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The Burglar

Dan Duryea, Jayne Mansfield and Martha Vickers manage to overcome handicaps posed by David Goodis' scripting and Paul Wendkos' direction to rate an okay for performance. The same can't be said for other casters, most of whom are permitted to overact to the point of oldtime scenery-chewing, especially radio's Peter Capell in his role as a member of Duryea's burglar gang.

With:
Dan Duryea Jayne Mansfield Martha Vickers Peter Capell Mickey Shaughnessy Wendell Phillips

Dan Duryea, Jayne Mansfield and Martha Vickers manage to overcome handicaps posed by David Goodis’ scripting and Paul Wendkos’ direction to rate an okay for performance. The same can’t be said for other casters, most of whom are permitted to overact to the point of oldtime scenery-chewing, especially radio’s Peter Capell in his role as a member of Duryea’s burglar gang.

Novel opening is a newsreel-type prolog, in which Duryea spots a necklace he wants. Plot then moves into the story, goes through the heist of the jewels from the mansion of a Philadelphia spiritualist, followed by the gang’s holing-up in a battered old house while the police look for clues and set law-enforcement machinery into work.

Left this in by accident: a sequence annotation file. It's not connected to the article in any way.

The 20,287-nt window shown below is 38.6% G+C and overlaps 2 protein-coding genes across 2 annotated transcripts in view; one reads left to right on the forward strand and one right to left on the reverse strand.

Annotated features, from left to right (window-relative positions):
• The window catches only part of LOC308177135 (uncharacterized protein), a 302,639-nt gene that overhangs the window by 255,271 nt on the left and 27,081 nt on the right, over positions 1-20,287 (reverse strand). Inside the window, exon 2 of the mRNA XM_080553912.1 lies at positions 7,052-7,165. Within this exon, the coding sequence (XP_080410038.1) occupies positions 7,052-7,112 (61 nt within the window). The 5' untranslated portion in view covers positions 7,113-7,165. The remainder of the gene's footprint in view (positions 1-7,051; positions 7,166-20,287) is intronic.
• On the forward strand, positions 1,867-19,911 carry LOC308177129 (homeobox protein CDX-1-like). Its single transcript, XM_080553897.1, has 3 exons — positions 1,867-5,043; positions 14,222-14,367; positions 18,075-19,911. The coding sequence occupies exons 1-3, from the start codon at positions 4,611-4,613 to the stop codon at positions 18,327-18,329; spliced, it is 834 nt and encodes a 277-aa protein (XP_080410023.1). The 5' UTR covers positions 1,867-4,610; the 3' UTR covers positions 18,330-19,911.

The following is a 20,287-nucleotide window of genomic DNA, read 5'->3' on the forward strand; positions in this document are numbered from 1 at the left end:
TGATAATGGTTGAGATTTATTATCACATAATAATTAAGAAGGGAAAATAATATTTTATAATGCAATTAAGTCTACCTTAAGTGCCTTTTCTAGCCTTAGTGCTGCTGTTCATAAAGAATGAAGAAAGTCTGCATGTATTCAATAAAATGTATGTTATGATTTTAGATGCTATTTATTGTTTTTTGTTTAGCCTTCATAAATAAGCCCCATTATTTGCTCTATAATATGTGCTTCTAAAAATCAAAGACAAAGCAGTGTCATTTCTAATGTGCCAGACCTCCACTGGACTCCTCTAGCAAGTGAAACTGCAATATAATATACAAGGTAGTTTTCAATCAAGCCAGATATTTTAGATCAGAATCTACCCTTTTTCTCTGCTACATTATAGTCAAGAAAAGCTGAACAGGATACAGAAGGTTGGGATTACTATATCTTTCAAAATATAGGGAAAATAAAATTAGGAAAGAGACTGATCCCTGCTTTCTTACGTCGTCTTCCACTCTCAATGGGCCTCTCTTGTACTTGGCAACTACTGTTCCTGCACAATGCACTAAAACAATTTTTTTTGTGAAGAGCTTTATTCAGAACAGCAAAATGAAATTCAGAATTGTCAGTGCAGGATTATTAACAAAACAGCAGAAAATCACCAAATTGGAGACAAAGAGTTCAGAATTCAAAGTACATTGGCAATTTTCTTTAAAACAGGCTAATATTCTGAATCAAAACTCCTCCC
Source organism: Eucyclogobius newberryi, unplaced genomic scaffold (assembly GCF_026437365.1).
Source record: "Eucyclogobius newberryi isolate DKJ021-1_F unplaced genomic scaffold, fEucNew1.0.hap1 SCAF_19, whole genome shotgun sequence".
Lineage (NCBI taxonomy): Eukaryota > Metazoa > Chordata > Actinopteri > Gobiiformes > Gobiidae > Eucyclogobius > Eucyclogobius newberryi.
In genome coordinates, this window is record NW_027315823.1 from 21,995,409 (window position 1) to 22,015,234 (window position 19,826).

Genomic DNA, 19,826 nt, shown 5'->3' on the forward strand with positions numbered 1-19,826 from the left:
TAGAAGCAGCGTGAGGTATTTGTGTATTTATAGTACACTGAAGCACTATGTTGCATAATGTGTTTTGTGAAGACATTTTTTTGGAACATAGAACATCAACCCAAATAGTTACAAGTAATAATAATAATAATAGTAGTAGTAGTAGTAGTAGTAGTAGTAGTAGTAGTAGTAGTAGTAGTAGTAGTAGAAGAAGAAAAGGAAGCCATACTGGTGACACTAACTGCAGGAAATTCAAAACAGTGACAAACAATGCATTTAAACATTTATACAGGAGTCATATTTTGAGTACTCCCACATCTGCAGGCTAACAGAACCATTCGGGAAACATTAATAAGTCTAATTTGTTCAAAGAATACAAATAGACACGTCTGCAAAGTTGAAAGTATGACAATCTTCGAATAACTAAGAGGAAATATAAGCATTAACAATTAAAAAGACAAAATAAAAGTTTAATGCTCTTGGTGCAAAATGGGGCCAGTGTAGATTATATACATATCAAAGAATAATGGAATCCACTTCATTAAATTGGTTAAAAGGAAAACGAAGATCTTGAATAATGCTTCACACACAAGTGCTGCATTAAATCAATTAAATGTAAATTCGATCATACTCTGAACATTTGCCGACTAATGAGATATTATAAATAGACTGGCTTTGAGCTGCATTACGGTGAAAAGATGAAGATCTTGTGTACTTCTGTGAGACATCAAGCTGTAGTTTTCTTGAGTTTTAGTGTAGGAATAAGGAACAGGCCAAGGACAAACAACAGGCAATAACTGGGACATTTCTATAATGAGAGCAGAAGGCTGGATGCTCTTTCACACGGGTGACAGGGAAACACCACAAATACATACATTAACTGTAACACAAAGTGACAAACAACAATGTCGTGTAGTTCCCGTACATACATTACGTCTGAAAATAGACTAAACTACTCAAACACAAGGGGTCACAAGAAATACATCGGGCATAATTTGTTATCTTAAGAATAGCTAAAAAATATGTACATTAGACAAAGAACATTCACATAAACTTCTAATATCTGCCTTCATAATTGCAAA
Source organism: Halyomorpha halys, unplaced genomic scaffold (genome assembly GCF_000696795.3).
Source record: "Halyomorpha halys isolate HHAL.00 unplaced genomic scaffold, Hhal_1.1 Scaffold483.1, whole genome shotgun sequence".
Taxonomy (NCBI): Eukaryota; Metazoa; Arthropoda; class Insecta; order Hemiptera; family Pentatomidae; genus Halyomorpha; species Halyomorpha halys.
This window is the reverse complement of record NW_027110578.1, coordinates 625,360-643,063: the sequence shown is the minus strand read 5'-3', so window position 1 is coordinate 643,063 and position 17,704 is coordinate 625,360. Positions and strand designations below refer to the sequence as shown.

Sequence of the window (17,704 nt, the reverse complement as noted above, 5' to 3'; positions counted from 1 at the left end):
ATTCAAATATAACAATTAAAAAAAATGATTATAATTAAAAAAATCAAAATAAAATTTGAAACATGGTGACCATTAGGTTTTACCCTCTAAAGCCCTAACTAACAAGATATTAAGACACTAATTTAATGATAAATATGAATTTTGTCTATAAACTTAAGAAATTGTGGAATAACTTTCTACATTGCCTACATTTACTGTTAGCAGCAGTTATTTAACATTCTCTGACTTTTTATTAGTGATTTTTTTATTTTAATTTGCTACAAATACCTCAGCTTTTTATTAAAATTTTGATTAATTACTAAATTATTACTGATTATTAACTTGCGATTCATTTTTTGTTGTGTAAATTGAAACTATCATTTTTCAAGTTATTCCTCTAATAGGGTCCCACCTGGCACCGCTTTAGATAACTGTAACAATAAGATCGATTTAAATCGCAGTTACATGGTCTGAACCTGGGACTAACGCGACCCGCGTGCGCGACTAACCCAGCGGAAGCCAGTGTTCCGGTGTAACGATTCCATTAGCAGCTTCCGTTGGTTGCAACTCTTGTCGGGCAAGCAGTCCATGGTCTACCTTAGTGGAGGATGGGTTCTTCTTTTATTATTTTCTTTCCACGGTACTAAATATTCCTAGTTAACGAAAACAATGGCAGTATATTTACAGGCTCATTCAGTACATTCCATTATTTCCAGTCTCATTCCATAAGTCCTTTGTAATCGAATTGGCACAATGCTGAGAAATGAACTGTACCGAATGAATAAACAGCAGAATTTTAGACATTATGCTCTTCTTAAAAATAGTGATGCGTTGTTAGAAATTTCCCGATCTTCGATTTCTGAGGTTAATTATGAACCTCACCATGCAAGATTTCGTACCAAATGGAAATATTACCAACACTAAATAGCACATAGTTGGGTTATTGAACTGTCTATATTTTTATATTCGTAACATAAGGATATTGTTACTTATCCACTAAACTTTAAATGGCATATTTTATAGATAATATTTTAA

Basic story idea, taken from Goodis’ novel of the same title, is okay, but suspense and action are by-passed and sloughed while the assorted characters go into long soliloquizing about how they got into their various predicaments.

Don Malkames’ lensing pays attention to highspots of the Philadelphia-Atlantic City locales while helping story mood.

The Burglar

Production: Kellman. Director Paul Wendkos; Producer Louis W. Kellman; Screenplay David Goodis; Camera Don Malkames; Editor Paul Wendkos; Music Sol Kaplan; Art Director Jim Leonard

Crew: (B&W) Extract of a review from 1957. Running time: 90 MIN.

With: Dan Duryea Jayne Mansfield Martha Vickers Peter Capell Mickey Shaughnessy Wendell Phillips

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